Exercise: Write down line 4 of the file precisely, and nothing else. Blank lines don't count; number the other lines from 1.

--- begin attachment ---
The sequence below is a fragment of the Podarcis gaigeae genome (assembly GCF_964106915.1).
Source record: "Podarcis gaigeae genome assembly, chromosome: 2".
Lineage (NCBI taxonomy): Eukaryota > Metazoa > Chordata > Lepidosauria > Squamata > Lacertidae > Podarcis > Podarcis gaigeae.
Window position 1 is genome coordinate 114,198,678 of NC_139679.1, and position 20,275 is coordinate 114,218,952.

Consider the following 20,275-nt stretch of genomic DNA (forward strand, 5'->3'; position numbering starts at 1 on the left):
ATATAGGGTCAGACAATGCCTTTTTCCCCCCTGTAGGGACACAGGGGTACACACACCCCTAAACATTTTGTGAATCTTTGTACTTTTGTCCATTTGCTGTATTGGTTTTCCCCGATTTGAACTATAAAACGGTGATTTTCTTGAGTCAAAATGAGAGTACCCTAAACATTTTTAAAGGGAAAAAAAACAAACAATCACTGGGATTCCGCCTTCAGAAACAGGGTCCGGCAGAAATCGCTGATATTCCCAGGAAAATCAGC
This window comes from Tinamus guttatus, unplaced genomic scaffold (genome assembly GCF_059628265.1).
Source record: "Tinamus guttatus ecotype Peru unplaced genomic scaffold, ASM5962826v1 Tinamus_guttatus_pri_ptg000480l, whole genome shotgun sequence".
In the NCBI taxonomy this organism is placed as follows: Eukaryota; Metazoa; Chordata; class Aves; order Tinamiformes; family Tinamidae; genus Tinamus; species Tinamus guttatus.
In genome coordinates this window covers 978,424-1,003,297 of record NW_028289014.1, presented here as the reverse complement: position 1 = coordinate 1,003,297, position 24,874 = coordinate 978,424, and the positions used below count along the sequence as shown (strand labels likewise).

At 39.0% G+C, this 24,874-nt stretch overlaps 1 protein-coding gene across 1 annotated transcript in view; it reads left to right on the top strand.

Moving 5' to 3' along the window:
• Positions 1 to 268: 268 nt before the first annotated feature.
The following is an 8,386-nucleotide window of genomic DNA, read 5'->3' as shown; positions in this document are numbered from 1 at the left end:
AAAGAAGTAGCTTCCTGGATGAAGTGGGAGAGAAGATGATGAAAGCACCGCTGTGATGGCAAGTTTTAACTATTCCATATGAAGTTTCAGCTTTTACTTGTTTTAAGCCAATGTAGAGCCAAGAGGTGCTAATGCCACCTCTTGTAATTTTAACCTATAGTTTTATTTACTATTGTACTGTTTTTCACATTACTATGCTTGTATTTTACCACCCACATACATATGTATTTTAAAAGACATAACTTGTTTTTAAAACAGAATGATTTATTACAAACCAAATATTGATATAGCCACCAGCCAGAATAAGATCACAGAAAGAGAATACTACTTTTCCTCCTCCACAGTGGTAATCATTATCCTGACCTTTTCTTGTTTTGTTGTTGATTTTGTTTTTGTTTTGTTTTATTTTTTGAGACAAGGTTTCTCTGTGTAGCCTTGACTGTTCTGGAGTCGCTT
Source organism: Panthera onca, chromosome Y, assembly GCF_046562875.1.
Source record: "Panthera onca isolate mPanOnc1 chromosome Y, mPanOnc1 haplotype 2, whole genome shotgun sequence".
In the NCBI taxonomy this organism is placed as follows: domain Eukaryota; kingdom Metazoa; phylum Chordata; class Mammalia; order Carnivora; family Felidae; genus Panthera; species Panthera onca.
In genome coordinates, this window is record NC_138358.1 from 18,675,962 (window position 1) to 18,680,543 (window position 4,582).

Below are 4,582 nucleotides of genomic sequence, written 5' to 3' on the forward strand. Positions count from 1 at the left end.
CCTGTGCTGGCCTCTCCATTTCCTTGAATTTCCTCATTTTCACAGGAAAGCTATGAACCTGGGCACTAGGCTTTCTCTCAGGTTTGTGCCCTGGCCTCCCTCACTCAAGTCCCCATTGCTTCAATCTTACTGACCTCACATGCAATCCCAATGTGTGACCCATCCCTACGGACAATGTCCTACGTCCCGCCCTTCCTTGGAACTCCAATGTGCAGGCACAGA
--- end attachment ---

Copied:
Window position 1 is genome coordinate 114,198,678 of NC_139679.1, and position 20,275 is coordinate 114,218,952.